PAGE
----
A financial planner and local body politician has been rapped by the High Court over his handling of a will with a $1.4 million estate.
Former Auckland City councillor Greg Moyle was criticised for failing to provide information to beneficiaries of the will about investments made through the financial planning company he founded.
The investments were made with money left by farmer Murray Dean. Mr Moyle was appointed as executor of Mr Dean's will.
Mr Dean died just over a decade ago aged 68, leaving his money to his wife and to the sons of his first marriage.
Under the will, the $1.4 million was to be used to generate an income for his wife and, following her death, to be distributed among his sons.
But it was Mr Dean's choice of his financial planner, Mr Moyle, as executor which put his will on a course for the High Court.
After years of trying to get information about the estate and how the money was being invested, his sons turned to the court process to obtain the information free.
A High Court judgment revealed the value of the estate had dropped by $230,000 over 10 years - and Mr Moyle's firm New Zealand Financial Planning was charging more than $1000 a month as a portfolio monitoring fee.
It also showed an unauthorised payment of $52,000 out of the capital of the fund to Mr Dean's wife, also an executor of the will. His wife, now Wendy Russell, was meant to be paid out of the estate's earnings - but the payment was made in a year when a property investment lost $70,000 and earnings were down.
Justice Murray Gilbert found Mr Moyle had "persistently failed over many years" to provide information to Mr Dean's sons even though they were entitled to it and it was available.
He found the sons - Allan, Kerry and Brett - had tried for seven years to find out the state of their father's estate without success.
Last year, lawyers acting for the sons filed court action.
Mr Moyle produced the information, but the court ordered him to pay court costs. Justice Gilbert said the costs were incurred "solely as a result of Mr Moyle's conduct", noting his "failure to perform his duties as a trustee" by providing information about the investments.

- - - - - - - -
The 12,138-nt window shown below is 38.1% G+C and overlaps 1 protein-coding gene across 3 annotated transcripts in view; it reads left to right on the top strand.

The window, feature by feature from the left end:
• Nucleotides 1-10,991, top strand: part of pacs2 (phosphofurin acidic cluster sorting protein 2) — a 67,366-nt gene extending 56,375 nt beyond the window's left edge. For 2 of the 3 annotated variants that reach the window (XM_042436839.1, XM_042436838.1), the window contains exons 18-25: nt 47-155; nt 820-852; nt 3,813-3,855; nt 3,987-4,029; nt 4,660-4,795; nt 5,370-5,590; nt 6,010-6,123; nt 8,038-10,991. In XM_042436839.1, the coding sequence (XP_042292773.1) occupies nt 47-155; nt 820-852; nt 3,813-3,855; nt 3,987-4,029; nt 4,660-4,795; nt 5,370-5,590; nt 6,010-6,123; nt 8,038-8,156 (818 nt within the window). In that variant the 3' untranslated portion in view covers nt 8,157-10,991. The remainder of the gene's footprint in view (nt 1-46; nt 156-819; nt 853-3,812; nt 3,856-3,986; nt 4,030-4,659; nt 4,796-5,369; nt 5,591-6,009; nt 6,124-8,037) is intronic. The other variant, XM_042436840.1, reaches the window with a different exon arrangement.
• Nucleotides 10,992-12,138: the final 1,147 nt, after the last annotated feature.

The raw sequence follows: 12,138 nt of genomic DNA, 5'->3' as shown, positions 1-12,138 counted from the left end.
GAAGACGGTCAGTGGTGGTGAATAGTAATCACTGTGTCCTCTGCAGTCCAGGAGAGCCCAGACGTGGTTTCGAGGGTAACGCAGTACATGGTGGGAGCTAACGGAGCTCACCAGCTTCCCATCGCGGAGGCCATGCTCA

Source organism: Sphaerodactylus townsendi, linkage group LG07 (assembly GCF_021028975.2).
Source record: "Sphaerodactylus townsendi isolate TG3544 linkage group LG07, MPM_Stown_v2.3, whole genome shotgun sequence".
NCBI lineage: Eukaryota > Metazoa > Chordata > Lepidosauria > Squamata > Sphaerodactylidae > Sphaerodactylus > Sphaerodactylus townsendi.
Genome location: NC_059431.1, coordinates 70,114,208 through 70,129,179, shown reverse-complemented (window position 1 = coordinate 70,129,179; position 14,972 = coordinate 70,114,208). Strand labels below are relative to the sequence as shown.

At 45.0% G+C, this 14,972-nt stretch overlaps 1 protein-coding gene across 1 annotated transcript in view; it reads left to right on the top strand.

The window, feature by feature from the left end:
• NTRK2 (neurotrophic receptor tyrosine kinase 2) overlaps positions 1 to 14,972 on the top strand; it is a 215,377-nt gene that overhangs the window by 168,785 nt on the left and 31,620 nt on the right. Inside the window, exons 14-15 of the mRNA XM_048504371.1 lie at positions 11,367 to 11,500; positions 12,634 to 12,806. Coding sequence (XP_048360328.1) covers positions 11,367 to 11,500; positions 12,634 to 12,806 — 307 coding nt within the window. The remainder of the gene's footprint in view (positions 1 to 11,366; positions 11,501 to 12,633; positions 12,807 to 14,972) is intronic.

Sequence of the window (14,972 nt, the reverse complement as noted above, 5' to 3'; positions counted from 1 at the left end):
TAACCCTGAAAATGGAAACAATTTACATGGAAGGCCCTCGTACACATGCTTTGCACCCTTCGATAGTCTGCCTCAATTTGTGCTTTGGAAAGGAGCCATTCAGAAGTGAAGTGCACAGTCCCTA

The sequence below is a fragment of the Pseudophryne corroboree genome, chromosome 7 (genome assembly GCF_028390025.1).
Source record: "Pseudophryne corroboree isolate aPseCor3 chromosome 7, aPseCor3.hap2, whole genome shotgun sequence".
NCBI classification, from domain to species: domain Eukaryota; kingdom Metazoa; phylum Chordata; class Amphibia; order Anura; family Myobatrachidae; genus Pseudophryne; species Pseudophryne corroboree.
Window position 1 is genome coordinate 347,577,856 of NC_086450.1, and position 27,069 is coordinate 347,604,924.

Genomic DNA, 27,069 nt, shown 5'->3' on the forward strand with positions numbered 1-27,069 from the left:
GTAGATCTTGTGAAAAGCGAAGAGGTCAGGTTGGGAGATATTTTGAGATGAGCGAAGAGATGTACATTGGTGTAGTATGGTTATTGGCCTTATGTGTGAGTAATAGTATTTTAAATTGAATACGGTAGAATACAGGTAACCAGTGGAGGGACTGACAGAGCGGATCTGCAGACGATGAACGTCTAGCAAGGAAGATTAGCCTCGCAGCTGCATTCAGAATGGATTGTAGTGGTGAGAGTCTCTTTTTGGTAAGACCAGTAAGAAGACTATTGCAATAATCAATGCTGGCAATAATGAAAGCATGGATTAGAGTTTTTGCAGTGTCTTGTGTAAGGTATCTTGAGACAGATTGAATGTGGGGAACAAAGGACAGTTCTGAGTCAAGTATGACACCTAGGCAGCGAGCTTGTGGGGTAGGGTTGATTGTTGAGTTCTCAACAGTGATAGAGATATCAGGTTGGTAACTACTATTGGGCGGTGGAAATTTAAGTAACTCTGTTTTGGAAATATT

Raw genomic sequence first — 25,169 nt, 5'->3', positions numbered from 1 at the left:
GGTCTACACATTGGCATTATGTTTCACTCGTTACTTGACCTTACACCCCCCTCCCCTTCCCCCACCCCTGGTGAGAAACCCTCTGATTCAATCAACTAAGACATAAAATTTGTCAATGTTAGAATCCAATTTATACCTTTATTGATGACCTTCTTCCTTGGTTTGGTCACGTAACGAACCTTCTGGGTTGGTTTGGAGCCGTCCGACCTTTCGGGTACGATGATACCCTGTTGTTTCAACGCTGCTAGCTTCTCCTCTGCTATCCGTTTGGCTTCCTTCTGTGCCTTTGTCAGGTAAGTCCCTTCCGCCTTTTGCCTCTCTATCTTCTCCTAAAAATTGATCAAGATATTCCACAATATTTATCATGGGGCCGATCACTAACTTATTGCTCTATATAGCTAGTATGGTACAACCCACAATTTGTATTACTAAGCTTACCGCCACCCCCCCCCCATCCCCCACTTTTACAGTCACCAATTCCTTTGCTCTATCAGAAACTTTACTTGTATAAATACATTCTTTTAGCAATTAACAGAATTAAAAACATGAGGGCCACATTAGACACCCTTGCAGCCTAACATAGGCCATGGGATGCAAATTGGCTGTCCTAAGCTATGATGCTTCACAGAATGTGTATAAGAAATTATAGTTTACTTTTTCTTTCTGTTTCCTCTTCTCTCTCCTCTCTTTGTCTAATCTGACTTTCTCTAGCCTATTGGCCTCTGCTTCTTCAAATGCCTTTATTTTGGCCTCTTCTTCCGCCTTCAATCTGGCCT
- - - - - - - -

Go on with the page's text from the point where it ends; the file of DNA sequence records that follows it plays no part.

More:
Mr Moyle said he disagreed with some of the facts in the judgment but accepted he had not kept Mr Dean's sons informed.
He said he believed he was "piggy in the middle" in a domestic dispute between Mr Dean's sons and their stepmother.
But he said he had distanced himself from the investments, which had performed in all years except the last. The fees - more than $100,000 in seven years - were standard and reflected the cost of managing a $1.4 million estate.
"No one is out of pocket. Everyone has been paid," Mr Moyle said.
"I acknowledge in hindsight I should have provided more information to the capital beneficiaries."
Kerry Dean said he and his brothers took the case to court because they felt shut out of the estate.
"We've gone for years and years without hearing anything. You'd think people would follow the rules."
It emerged during Herald inquiries that Mr Moyle is no longer with NZ Financial Planning, resigning his role as adviser and director days ago.
But he remains a shareholder in the company he started almost 22 years ago, through which he built his profile as a businessman while becoming increasingly involved in community projects.
NZ Financial Planning general manager Craig Dealey said the company had only recently learned of the court case, shortly after Mr Moyle resigned. "We didn't like what we read there and certainly didn't condone how it was handled."
He said some clients asked advisers to be executors of their wills. The company managed it by keeping them separate from investments made with the estates and keeping a register - steps which were followed in this case.
The court action was unknown but should have been disclosed.
"We only found out about this in the last couple of weeks. It hadn't been notified to the directors before that by Greg."
Mr Moyle is on the Auckland Council's Waitemata Local Board and has previously served as an Auckland City councillor.
He has also been chairman of the Mount Albert Grammar School board of trustees and president for the school's old boys association.
Other positions he has held include as a trustee for the Leukaemia, Blood and Cancer Foundation, a director of Radio Lollipop and a trustee of the Ranfurly Veterans Home.
A spokeswoman for the Financial Markets Authority said the authority had received a previous complaint about Mr Moyle in 2011 and he had since been subject to a monitoring visit from FMA. There had been no complaint about this case.